A: Deep. My fiance told me about two months ago that I was not getting enough sleep, on average doing about 5 hours a night. We realized I was taking 100% of my identity from being a startup founder, so of course, I was spending every last second at work. This attitude literally decreased my social intelligence and mental capacity.
I had a worldview shift recently as I consider what it means to be a husband, friend, colleague, a father and eventually a grandfather. I am getting 8 hours of sleep, doing fewer things but getting more done, and focusing solely on what builds my team up so they can help companies build cities.
Q: You guys are working with Ford, Waze, Uber, Mapbox and a couple of more noticeable names in the tech industry. It certainly looks like you have already cracked the code on “a startup’s guide on how to make money”
A: Nope, we are about 4 months away from really nailing that one in the fashion I envision. It is important that we do because thousands of location decisions are made every day – and every one that is made without taking community context into account is leaving both money on the table for the company, and thriving commerce for the community.
Q: How does your business model look 4 months from now? Are there any changes to your current model that you’d like to make or is it just a process of selling it right?
A: As we have grown we have moved closer and closer to a pure data play, which was always the vision. To show people how to use the data, we had to build quite a few custom things for our customers. Now companies see how they can use it and just want the feed.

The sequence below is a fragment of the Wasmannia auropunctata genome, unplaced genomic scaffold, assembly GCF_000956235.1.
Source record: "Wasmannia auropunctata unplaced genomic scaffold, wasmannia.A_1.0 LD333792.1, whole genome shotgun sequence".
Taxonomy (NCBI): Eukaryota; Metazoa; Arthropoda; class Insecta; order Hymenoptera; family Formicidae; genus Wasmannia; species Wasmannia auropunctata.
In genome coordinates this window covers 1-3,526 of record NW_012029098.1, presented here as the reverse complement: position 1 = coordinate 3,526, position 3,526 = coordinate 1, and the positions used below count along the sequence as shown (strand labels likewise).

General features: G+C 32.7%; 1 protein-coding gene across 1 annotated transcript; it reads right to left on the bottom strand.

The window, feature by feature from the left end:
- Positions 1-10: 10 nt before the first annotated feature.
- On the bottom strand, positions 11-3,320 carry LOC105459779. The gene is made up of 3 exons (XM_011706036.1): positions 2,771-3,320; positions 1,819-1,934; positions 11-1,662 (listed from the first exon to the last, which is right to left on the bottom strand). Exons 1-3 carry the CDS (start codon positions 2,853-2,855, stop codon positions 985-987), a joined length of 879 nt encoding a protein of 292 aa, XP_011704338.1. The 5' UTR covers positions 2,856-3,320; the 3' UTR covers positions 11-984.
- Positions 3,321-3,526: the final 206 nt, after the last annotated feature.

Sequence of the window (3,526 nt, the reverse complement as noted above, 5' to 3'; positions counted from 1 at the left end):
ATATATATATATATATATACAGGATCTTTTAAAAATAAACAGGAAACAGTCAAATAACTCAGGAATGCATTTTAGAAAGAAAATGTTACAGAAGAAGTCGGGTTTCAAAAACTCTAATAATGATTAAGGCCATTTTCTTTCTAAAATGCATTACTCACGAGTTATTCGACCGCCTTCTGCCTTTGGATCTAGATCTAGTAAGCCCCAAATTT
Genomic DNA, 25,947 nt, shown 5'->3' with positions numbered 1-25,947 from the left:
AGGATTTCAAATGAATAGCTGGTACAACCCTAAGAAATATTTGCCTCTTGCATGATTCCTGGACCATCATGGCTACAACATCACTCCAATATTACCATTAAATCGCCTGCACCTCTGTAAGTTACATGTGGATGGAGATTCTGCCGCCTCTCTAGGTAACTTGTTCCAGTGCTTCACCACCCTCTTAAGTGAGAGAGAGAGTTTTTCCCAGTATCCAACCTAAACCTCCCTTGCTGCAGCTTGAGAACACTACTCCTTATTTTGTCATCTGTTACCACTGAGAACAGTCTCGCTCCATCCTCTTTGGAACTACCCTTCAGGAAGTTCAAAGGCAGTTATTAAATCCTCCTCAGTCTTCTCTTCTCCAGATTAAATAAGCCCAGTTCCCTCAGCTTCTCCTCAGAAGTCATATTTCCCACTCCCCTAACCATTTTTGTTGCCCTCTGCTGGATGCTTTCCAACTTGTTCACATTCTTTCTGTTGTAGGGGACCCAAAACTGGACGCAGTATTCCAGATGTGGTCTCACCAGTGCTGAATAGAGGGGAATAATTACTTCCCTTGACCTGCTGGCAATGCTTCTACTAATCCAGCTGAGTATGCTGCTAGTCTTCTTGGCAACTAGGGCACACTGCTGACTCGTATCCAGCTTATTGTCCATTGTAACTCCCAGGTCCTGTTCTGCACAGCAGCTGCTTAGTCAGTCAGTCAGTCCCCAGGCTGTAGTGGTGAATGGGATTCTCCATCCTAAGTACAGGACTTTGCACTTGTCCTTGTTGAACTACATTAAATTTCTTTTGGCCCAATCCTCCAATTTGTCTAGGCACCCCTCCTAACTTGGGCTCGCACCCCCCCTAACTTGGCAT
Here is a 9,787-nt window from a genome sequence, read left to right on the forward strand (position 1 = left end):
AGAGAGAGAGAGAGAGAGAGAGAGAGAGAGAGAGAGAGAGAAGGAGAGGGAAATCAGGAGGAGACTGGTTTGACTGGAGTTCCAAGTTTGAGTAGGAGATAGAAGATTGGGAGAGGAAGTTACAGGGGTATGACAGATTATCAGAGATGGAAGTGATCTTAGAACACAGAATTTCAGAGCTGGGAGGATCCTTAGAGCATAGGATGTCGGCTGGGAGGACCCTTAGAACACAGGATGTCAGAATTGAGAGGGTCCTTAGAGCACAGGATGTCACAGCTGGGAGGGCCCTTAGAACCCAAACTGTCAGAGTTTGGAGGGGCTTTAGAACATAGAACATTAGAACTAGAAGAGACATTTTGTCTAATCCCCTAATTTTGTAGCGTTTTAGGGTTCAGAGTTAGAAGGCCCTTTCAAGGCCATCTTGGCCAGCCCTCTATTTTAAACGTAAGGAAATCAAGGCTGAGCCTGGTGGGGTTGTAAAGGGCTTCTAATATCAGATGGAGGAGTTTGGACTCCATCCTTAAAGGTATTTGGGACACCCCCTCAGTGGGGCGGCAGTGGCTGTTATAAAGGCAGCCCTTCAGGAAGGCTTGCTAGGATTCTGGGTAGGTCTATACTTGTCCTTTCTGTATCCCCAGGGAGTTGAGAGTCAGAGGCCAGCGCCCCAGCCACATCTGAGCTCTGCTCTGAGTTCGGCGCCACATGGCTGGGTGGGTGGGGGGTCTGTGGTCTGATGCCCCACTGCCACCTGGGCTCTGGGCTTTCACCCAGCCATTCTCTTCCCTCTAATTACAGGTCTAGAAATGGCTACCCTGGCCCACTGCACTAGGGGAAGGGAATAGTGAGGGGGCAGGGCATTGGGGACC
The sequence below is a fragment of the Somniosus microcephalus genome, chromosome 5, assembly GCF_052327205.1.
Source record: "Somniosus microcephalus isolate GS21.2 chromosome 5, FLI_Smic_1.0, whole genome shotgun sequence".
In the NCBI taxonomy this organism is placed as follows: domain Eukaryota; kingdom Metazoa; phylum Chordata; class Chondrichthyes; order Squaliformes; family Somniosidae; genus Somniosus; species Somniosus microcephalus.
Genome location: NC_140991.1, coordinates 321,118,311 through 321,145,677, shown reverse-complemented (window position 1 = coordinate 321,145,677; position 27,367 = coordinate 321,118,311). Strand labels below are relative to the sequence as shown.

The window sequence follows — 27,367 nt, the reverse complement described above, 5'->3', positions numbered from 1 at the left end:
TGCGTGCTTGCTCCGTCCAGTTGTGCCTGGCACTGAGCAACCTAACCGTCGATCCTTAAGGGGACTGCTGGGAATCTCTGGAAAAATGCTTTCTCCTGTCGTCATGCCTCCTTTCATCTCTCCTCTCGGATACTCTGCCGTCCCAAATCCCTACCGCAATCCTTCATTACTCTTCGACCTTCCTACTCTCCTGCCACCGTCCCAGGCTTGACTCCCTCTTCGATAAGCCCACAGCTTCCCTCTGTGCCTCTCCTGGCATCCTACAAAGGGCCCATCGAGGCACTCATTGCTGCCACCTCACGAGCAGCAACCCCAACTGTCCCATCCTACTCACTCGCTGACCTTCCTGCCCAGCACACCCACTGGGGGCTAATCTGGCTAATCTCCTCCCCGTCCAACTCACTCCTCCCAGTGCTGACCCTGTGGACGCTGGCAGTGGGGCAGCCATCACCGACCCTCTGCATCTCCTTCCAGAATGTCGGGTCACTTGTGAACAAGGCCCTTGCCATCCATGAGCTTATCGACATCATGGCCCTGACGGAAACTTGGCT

Q: Where do you see Spatial ai, 3 years from now?
A: Three years from now there will be a new row on every location data sheet that says CSI (Composite Social Indicator). This is simply the next natural step in understanding cities: Census > Psychographics > Movement data > Social data. We want to bring a quantified social voice to the critical decisions that shape cities.
Q: You are based in Cincinnati, Ohio, USA. How’s the startup scene there? Is it easy to hire people and get investments?
A: I have some thoughts on this one. This question is very important because it points to how smaller cities can thrive. Outside of the coasts, no one community alone is good for startups and investments. There is a systemic issue that tends to pit one city vs. the other (ie. Detroit is better than Columbus, or Cincinnati is better than Pittsburgh) – you see this come out in articles all the time (top 10 cities to run a startup in the midwest etc.).